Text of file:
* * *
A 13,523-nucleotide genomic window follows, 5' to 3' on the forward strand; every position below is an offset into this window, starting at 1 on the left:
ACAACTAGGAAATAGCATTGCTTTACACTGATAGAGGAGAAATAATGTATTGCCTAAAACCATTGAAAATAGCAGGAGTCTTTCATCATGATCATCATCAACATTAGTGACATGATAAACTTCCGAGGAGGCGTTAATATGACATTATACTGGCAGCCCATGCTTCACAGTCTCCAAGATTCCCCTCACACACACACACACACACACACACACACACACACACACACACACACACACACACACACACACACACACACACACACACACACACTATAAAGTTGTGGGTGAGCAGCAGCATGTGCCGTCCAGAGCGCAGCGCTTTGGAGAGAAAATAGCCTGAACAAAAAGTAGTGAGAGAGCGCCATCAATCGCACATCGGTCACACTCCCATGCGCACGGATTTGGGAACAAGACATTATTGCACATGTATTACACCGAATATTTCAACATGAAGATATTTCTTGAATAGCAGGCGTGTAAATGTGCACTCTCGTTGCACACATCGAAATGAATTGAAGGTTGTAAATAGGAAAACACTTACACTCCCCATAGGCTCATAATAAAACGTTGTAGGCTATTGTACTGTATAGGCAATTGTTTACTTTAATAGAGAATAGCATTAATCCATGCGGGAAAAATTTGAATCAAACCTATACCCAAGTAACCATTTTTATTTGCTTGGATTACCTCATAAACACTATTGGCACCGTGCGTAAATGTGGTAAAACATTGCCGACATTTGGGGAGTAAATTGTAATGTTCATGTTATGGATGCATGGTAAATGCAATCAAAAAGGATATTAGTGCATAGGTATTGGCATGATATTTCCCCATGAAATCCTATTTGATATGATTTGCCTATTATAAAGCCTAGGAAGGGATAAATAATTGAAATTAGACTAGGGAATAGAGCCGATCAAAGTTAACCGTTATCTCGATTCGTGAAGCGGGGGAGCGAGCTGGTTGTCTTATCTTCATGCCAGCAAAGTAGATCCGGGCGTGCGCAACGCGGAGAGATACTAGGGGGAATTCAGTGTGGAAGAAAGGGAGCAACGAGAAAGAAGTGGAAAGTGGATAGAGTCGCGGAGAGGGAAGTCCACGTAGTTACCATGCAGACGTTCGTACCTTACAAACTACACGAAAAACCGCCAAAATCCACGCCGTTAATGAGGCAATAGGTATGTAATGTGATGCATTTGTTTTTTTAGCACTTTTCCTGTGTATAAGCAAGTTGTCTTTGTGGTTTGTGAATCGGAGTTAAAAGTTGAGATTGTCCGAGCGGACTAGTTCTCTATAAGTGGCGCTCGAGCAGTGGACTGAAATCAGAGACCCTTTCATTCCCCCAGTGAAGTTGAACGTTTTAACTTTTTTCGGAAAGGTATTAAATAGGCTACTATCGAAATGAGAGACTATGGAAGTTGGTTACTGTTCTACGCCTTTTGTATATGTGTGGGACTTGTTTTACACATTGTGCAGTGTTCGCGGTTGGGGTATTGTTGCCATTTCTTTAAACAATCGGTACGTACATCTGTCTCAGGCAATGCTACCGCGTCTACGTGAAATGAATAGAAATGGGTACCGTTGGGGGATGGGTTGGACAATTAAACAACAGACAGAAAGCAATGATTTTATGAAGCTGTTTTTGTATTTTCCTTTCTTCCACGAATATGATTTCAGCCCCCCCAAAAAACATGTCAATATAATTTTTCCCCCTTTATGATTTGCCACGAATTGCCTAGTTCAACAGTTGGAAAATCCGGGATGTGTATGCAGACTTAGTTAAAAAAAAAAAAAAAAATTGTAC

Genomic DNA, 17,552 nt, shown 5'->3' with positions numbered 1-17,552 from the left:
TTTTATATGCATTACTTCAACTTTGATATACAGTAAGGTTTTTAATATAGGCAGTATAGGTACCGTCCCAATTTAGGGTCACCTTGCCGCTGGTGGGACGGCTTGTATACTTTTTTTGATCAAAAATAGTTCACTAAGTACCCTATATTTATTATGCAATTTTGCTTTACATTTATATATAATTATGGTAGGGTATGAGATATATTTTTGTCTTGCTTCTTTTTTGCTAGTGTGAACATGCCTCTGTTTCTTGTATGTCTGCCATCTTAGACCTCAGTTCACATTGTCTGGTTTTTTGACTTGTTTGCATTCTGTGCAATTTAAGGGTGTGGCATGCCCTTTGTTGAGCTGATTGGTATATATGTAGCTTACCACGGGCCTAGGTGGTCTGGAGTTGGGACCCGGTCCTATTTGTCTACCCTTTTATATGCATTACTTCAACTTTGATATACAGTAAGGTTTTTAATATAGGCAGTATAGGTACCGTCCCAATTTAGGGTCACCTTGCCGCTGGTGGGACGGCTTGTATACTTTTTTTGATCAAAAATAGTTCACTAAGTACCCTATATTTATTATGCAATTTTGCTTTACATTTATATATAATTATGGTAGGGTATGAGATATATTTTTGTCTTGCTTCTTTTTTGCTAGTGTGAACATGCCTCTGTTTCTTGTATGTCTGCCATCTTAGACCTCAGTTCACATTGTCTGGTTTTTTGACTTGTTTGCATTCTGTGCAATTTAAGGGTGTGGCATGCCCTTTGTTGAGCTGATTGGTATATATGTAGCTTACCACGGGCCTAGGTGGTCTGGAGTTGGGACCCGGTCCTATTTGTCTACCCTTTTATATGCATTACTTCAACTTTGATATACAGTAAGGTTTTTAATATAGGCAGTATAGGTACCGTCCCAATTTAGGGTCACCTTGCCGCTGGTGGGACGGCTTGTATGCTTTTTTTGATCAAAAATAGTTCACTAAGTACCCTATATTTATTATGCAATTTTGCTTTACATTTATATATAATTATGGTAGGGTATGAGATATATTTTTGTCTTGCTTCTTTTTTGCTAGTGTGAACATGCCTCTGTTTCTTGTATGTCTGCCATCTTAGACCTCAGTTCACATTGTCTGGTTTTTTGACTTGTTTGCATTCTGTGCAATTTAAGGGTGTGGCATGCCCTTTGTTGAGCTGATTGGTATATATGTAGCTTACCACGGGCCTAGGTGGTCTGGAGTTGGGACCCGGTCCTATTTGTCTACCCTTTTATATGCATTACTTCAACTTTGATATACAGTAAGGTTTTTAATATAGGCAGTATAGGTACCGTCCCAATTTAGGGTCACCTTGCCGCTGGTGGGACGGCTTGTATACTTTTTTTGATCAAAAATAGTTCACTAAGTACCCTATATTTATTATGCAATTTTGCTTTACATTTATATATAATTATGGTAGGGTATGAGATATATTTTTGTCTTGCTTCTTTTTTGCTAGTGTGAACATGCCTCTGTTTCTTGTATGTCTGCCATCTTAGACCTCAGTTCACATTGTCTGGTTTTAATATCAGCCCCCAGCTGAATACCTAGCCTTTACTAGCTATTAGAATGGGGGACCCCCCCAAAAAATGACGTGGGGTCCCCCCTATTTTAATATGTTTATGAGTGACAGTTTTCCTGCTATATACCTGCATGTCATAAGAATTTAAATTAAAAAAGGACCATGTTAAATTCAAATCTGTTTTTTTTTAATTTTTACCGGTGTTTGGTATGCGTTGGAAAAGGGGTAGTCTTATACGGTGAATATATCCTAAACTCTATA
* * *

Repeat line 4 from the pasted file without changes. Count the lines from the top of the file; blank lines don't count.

TTTTATATGCATTACTTCAACTTTGATATACAGTAAGGTTTTTAATATAGGCAGTATAGGTACCGTCCCAATTTAGGGTCACCTTGCCGCTGGTGGGACGGCTTGTATACTTTTTTTGATCAAAAATAGTTCACTAAGTACCCTATATTTATTATGCAATTTTGCTTTACATTTATATATAATTATGGTAGGGTATGAGATATATTTTTGTCTTGCTTCTTTTTTGCTAGTGTGAACATGCCTCTGTTTCTTGTATGTCTGCCATCTTAGACCTCAGTTCACATTGTCTGGTTTTTTGACTTGTTTGCATTCTGTGCAATTTAAGGGTGTGGCATGCCCTTTGTTGAGCTGATTGGTATATATGTAGCTTACCACGGGCCTAGGTGGTCTGGAGTTGGGACCCGGTCCTATTTGTCTACCCTTTTATATGCATTACTTCAACTTTGATATACAGTAAGGTTTTTAATATAGGCAGTATAGGTACCGTCCCAATTTAGGGTCACCTTGCCGCTGGTGGGACGGCTTGTATACTTTTTTTGATCAAAAATAGTTCACTAAGTACCCTATATTTATTATGCAATTTTGCTTTACATTTATATATAATTATGGTAGGGTATGAGATATATTTTTGTCTTGCTTCTTTTTTGCTAGTGTGAACATGCCTCTGTTTCTTGTATGTCTGCCATCTTAGACCTCAGTTCACATTGTCTGGTTTTTTGACTTGTTTGCATTCTGTGCAATTTAAGGGTGTGGCATGCCCTTTGTTGAGCTGATTGGTATATATGTAGCTTACCACGGGCCTAGGTGGTCTGGAGTTGGGACCCGGTCCTATTTGTCTACCCTTTTATATGCATTACTTCAACTTTGATATACAGTAAGGTTTTTAATATAGGCAGTATAGGTACCGTCCCAATTTAGGGTCACCTTGCCGCTGGTGGGACGGCTTGTATGCTTTTTTTGATCAAAAATAGTTCACTAAGTACCCTATATTTATTATGCAATTTTGCTTTACATTTATATATAATTATGGTAGGGTATGAGATATATTTTTGTCTTGCTTCTTTTTTGCTAGTGTGAACATGCCTCTGTTTCTTGTATGTCTGCCATCTTAGACCTCAGTTCACATTGTCTGGTTTTTTGACTTGTTTGCATTCTGTGCAATTTAAGGGTGTGGCATGCCCTTTGTTGAGCTGATTGGTATATATGTAGCTTACCACGGGCCTAGGTGGTCTGGAGTTGGGACCCGGTCCTATTTGTCTACCCTTTTATATGCATTACTTCAACTTTGATATACAGTAAGGTTTTTAATATAGGCAGTATAGGTACCGTCCCAATTTAGGGTCACCTTGCCGCTGGTGGGACGGCTTGTATACTTTTTTTGATCAAAAATAGTTCACTAAGTACCCTATATTTATTATGCAATTTTGCTTTACATTTATATATAATTATGGTAGGGTATGAGATATATTTTTGTCTTGCTTCTTTTTTGCTAGTGTGAACATGCCTCTGTTTCTTGTATGTCTGCCATCTTAGACCTCAGTTCACATTGTCTGGTTTTAATATCAGCCCCCAGCTGAATACCTAGCCTTTACTAGCTATTAGAATGGGGGACCCCCCCAAAAAATGACGTGGGGTCCCCCCTATTTTAATATGTTTATGAGTGACAGTTTTCCTGCTATATACCTGCATGTCATAAGAATTTAAATTAAAAAAGGACCATGTTAAATTCAAATCTGTTTTTTTTTAATTTTTACCGGTGTTTGGTATGCGTTGGAAAAGGGGTAGTCTTATACGGTGAATATATCCTAAACTCTATA